To get an understanding of how this works, consider arsenic standards.

The EPA classifies arsenic as a known human carcinogen. Its MCLG is 0.00 meaning that to avoid the possibility of adverse health effects, water should not contain any arsenic. However, arsenic’s MCL or enforceable level is 0.01 which allows water supplies to contain arsenic and meet standards.

You’re probably not on board with drinking arsenic–didn’t think so.

3. The EPA does not regulate all pollutants

The EPA does not regulate all pollutants. In fact, in a 2009 study a total of 316 contaminants were detected and 202 of those contaminants had no safety standards. And, the study showed approximately 132 million people in the US had unregulated pollutants in their tap water.

Admit it. You’d much rather have safety standards for more contaminants.

In the 2009 study, only 1/3 had safety levels. Does that seem like enough to you?

4. Your water department isn’t perfect

Your water department may be failing on certain regulatory standards.

People make mistakes. Processes fail. Equipment malfunctions. When these mistakes happen, they can affect a large number of people.

For example, during 2004-2009, EWG reports that water departments serving 53 million people failed to meet the MCL for TTHMS or Trihalomethanes a “likely carcinogen” according to the EPA.

5. Your house plumbing can add contaminants

Your house plumbing may be contributing to contaminants because water pipes can add significant pollutants to your water.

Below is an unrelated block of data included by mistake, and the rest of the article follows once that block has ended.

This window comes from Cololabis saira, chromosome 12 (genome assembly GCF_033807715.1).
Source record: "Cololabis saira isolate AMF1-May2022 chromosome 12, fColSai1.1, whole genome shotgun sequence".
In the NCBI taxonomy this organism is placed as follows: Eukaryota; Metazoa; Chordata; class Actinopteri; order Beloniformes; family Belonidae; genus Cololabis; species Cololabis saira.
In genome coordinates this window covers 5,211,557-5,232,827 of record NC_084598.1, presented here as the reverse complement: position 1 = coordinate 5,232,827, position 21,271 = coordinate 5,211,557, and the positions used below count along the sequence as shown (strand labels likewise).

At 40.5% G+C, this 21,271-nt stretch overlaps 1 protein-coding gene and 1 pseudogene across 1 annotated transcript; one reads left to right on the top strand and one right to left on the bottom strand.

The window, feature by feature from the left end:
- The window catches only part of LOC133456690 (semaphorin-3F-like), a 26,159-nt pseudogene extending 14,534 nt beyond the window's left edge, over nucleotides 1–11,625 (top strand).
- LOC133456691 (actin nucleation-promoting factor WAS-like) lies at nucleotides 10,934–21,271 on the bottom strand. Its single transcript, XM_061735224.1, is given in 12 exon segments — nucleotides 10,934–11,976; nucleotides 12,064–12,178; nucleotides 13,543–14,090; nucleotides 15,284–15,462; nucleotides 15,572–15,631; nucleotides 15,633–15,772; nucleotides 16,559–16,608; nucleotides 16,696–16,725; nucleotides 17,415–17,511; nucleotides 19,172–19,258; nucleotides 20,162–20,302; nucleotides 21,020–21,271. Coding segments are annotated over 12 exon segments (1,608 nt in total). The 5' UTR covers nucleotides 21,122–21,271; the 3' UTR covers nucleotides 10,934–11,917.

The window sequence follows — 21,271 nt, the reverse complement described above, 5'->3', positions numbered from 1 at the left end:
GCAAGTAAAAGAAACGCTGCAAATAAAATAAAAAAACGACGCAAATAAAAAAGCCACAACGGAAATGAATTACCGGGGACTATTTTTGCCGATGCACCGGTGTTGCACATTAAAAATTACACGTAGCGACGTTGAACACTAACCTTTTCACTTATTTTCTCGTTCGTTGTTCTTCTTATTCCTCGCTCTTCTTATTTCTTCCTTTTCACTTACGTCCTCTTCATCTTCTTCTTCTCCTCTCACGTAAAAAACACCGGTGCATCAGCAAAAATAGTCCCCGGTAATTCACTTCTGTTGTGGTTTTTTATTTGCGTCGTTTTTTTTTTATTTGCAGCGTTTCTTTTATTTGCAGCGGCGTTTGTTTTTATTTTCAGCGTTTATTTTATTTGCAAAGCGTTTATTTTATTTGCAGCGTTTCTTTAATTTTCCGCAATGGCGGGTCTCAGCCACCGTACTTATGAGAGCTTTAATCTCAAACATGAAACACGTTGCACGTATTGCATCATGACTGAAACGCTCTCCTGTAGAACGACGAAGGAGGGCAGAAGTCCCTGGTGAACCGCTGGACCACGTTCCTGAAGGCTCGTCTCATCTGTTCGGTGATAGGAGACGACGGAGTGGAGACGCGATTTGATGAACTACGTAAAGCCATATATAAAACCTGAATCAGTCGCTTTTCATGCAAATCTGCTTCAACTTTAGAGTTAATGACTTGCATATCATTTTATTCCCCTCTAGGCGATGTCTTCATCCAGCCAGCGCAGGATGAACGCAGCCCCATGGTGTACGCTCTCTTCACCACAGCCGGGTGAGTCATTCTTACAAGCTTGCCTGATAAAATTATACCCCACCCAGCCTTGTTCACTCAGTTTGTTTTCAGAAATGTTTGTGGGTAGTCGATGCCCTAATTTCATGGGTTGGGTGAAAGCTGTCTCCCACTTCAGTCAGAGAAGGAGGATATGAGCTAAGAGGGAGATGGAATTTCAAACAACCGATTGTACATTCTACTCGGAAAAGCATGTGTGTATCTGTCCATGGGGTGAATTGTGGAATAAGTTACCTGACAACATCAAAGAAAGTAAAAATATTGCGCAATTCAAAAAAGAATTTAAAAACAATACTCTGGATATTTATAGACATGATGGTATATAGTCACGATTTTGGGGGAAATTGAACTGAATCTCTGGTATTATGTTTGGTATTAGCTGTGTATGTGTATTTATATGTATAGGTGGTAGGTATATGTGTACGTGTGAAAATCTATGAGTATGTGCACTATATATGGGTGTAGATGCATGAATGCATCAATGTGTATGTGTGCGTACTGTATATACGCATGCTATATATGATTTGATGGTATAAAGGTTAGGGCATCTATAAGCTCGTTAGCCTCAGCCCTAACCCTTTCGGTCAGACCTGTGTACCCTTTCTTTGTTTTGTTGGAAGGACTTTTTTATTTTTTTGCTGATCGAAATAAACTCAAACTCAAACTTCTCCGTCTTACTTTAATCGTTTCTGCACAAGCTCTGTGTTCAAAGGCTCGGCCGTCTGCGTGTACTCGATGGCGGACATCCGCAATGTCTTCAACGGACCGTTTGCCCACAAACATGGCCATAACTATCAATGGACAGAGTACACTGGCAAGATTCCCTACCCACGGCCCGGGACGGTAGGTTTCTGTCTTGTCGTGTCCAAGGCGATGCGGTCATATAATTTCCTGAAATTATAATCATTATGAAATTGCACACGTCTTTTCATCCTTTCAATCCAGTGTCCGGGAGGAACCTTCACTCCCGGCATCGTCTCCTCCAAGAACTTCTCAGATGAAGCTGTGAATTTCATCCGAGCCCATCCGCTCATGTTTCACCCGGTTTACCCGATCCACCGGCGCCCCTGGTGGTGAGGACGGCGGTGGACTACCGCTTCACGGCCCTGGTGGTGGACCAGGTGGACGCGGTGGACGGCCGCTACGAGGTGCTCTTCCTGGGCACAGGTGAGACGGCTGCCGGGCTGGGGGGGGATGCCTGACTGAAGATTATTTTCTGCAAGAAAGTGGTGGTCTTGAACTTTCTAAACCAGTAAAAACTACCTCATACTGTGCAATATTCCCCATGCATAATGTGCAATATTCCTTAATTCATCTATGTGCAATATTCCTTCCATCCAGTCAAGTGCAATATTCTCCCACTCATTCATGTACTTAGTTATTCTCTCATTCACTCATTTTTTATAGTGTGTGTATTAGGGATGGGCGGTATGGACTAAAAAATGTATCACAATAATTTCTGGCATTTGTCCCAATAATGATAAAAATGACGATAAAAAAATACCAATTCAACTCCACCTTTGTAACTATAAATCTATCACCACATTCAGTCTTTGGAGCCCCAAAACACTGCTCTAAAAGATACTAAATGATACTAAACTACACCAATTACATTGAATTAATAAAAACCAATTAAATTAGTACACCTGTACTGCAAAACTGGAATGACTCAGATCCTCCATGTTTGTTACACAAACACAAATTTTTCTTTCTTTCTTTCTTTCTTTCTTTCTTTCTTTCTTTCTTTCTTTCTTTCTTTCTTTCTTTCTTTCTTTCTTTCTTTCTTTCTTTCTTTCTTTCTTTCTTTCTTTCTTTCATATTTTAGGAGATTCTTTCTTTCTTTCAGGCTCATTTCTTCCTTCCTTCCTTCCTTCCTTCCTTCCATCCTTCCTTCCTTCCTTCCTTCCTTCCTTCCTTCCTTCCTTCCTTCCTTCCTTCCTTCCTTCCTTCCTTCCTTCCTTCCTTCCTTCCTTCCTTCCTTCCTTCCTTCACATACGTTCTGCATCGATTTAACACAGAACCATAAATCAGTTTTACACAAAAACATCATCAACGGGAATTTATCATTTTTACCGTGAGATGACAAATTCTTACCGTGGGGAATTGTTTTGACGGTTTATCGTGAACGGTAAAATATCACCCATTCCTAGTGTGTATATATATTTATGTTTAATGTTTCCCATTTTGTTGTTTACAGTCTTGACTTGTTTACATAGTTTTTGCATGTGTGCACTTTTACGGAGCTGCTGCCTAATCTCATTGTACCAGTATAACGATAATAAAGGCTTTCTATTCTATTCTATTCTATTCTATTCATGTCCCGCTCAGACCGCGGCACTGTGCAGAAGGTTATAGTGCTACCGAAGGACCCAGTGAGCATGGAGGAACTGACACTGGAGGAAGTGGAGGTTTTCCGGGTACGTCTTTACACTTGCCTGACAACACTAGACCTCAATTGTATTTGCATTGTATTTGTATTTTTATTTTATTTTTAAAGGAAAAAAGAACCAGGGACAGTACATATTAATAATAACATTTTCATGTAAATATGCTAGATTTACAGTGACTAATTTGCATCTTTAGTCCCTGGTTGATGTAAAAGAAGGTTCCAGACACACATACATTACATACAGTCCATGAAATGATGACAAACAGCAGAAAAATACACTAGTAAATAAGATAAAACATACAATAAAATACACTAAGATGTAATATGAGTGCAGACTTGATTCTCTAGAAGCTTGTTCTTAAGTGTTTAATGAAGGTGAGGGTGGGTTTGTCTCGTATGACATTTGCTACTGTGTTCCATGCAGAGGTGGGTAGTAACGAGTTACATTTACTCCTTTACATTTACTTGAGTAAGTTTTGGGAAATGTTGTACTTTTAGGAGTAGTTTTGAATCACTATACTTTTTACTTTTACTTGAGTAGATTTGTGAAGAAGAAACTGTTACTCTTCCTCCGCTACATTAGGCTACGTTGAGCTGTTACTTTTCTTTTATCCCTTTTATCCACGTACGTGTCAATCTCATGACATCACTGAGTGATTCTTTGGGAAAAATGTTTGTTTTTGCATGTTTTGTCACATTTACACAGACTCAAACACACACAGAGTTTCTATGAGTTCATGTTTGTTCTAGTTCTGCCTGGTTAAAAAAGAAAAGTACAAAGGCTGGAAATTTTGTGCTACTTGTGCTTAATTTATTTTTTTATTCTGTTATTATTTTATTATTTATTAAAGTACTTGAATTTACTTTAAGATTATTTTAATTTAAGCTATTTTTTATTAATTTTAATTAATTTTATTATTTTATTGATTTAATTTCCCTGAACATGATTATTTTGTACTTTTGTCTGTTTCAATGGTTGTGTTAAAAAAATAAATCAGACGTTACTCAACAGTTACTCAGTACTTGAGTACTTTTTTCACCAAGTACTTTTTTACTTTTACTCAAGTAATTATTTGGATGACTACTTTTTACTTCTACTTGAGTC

So, as your tap water travels from your water treatment plant into your house, it could be picking up contaminants along with way.

6.  Fluoride levels may be too high

Tap water contains fluoride which can cause adverse health effects. A 2006 study of Fluoride in Drinking Water sponsored by the EPA recommended lowering the MCLG due to concerns about increased bone fracture rates and enamel fluorosis in children 0-8 years old. The committee also recommended further study about fluoride’s impact on endocrine (thyroid) and brain functioning.

The MCL and MCLG currently remain at 4 mg/L, an unsafe level according to the committee. For a full copy of the report, click here.

Seems hard to believe, right?

A huge study conducted by many experts from around the country says that the fluoride goal is too high nine years ago, and the goal hasn’t been reset.

7. Bottled water is unregulated

You may think that bottled water is a great solution since you believe it’s clean and pure. Bottled water is marketed as being pure, but how do you know?

The answer is…you don’t know.

Why? Because the bottled water industry is unregulated. No one is regulating or testing what goes into your bottled water.

And then there’s the problem with plastic waste as well as plastics leaching into your bottled water which makes bottled water even less attractive.

How to get the cleanest water

To get the cleanest water, use a water filter. You can easily install some solutions without a plumber.

Do you need help finding the best water filters? Learn more about water filters and solutions and which water filter solution is right for you.

Want to fast track this? You can find the right water filter type and brand using The Minimalist Guide to Water Filters for unbiased, performance-based recommendations.

Now, you’re armed with the facts about your drinking water, and you know that finding the right solution is pretty easy.

So, what’s stopping you?

Don’t miss the rest of the series! You’ll find out that indoor air is really dirtier than outdoor air and other myths will be debunked. Sign up for weeks 2-12.

Sources:

  • 2012 Edition of the Drinking Water Standards and Health Advisories; US Environmental Protection Agency
  • Fluoride in Drinking Water: A Scientific Review of EPAs Standards 2006. For full report http://www.nap.edu/catalog/11571.html
  • EPA.GOV: Fluoride at a Glance
  • Environmental Working Group: Study Finds Hundreds of Pollutants in Nation’s Tap Water, Dec 2009